Five Low-Cost Strategies to Market a Non-Profit Organization

What low-cost strategies can be used to promote a business or nonprofit organization? Non-profit organizations exist to help others—but how can they spread the word about what they do? To attract high-end donors and prestigious board members, non-profit organizations need low-cost promotional strategies to bring attention to their cause. Non-profit funding consultant Joe Garecht shares some of his secrets in his blog post on The Fundraising Authority, a website that helps non-profit organizations find ways to spread the word about their work.



1. Use the Organization’s Digital Presence to Build Awareness

Create an official website: Number one among the marketing “basics” Garecht begins with is the organization’s online presence. First of all, a non-profit organization needs an “effective website,” according to Garecht. If an organization is strapped for funds, it can begin with a free website on platforms such as Wix or WordPress. When the organization grows, it can migrate its content to paid platforms that offer more features.

Be present on social media: Social media sites, such as Facebook, Instagram, and Twitter, are free. Since so many potential donors, clients, and board members utilize these platforms, it makes sense for an organization to create official accounts on all of these sites.



2. Use Press Releases and other Public Relations Opportunities

Press releases: Journalists need stories. If an organization can frame their latest development as a newsworthy event, journalists will cover it. There are many free online resources that show organizations how to create a press release that can showcase the organization’s work in the context of the latest current events. Many of these sites have samples that serve as templates to help write the press release.

Inform news outlets about upcoming events: Make sure that news outlets get word when the organization holds a fundraiser, helps out a local citizen, or swears in a new board member. Organization board members and volunteers should call or email local news organizations to give them a heads-up about upcoming events.



3. Create Podcasts and Webinars

Podcasts: Local politicians or experts in the organization’s field may agree to participate in a podcast held by a non-profit organization. After all, it helps promote their work as well as the organization’s. These events need to be informative and well-publicized to be a success. Stick to topics that relate to the organization’s goals, and the organization will quickly grow to become a community resource.

Webinars: Webinars are similar to podcasts, but focus on learning how to do something. For example, a local dance group may have one of its teachers demonstrate basic ballet positions for its audience. An organization that offers resale items at its store to raise money may hold a webinar that teaches consumers how to recognize valuable vintage items.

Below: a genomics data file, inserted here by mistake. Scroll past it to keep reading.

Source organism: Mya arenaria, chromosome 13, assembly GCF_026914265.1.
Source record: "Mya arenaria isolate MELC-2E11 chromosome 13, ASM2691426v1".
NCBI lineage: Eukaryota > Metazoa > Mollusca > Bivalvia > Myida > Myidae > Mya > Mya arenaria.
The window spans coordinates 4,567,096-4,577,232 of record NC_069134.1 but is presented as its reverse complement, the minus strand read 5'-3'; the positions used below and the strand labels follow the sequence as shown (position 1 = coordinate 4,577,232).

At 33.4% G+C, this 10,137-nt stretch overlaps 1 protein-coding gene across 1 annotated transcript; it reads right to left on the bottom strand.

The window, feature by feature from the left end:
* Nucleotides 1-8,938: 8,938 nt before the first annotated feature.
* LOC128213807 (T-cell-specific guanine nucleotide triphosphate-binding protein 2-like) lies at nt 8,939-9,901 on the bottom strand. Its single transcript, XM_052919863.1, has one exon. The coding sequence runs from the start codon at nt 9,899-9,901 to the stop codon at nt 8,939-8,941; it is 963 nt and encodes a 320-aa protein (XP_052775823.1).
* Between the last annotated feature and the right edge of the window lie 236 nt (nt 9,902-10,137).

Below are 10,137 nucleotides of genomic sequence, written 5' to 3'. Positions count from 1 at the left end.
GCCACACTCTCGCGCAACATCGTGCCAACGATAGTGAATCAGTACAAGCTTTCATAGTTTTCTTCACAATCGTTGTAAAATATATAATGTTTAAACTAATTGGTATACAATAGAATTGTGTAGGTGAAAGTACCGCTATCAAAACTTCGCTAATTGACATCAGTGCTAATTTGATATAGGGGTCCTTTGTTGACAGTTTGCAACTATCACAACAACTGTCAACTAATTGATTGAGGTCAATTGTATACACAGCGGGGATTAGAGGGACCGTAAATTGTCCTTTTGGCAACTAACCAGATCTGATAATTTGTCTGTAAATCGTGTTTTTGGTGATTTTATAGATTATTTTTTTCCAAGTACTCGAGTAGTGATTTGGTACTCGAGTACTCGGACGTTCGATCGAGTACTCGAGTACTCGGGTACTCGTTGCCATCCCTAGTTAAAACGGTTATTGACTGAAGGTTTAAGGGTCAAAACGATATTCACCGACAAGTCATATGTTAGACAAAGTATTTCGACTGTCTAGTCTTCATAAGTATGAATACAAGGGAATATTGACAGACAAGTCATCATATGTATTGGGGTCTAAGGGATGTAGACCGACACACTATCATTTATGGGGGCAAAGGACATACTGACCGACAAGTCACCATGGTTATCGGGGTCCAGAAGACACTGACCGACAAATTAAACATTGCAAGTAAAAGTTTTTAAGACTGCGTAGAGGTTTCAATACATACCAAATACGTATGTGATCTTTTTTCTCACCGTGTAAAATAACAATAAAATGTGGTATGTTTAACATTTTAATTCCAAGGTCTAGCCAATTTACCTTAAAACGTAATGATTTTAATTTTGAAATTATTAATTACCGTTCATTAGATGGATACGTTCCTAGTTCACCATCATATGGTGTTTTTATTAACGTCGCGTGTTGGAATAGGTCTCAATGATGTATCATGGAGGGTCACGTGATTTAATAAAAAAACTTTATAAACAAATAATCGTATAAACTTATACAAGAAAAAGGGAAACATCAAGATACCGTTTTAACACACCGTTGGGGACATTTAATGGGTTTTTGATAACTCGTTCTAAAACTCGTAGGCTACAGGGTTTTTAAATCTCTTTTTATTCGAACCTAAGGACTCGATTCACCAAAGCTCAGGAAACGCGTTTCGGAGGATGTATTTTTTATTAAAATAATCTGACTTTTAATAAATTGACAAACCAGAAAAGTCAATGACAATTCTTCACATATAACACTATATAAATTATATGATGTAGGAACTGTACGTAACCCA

4. Cause Marketing Can Help Spread the Word

According to Garecht, cause marketing creates a partnership through an “agreement between a for-profit business and a non-profit organization for mutual benefit.” For instance, an organization may partner with a local store by providing donation boxes that the store’s customers can fill with cash, toys, staples, or other items for the nonprofit. The store creates feel-good vibes in its customers for its willingness to help others, and the nonprofit gets goods or money it can use in its work. 

One of the more well-known examples is the annual Girl Scout cookie sale. Each year, Scouts partner with a cookie company to manufacture their trademark confections. Girl Scouts sell the cookies to help their local troop, and the cookie company gets free publicity through its participation.



5. Paid, Yet Low-Cost Advertising

Advertising doesn’t necessarily mean that a fledgling non-profit has to hire a slick Madison Avenue agency to promote its work. Nor will new organizations need billboards or radio spots to spread the word.

Promotional Gear: There are plenty of low-cost advertising methods that cost little, but that pay off with big dividends. Promotional gear, such as t-shirts, bags, pens, and other useful items bearing the logo and name of the organization create goodwill among those who receive them. With promotional gear, every time a supporter of the organization walks down the street wearing a hoodie with the organization’s logo, potential donors and board members notice. If a supporter pulls out a pen with the organization’s name on it to write a check to his or her doctor, lawyer, or banker, it can open up conversations about potential sponsorships.

Flyers and Brochures: Organizations can create brochures, posters, and flyers for a low cost. Yet these will spread the word about the nonprofit’s work just as effectively if these advertising tools are placed in strategic locations. Drug stores, supermarkets, and public bulletin boards are great places to spread the word about a new organization.



As one can see by these suggestions, a nonprofit organization doesn’t need an army of supporters all across the nation to promote its mission. All it needs is some sweat equity to leverage low-cost ways to get out the word.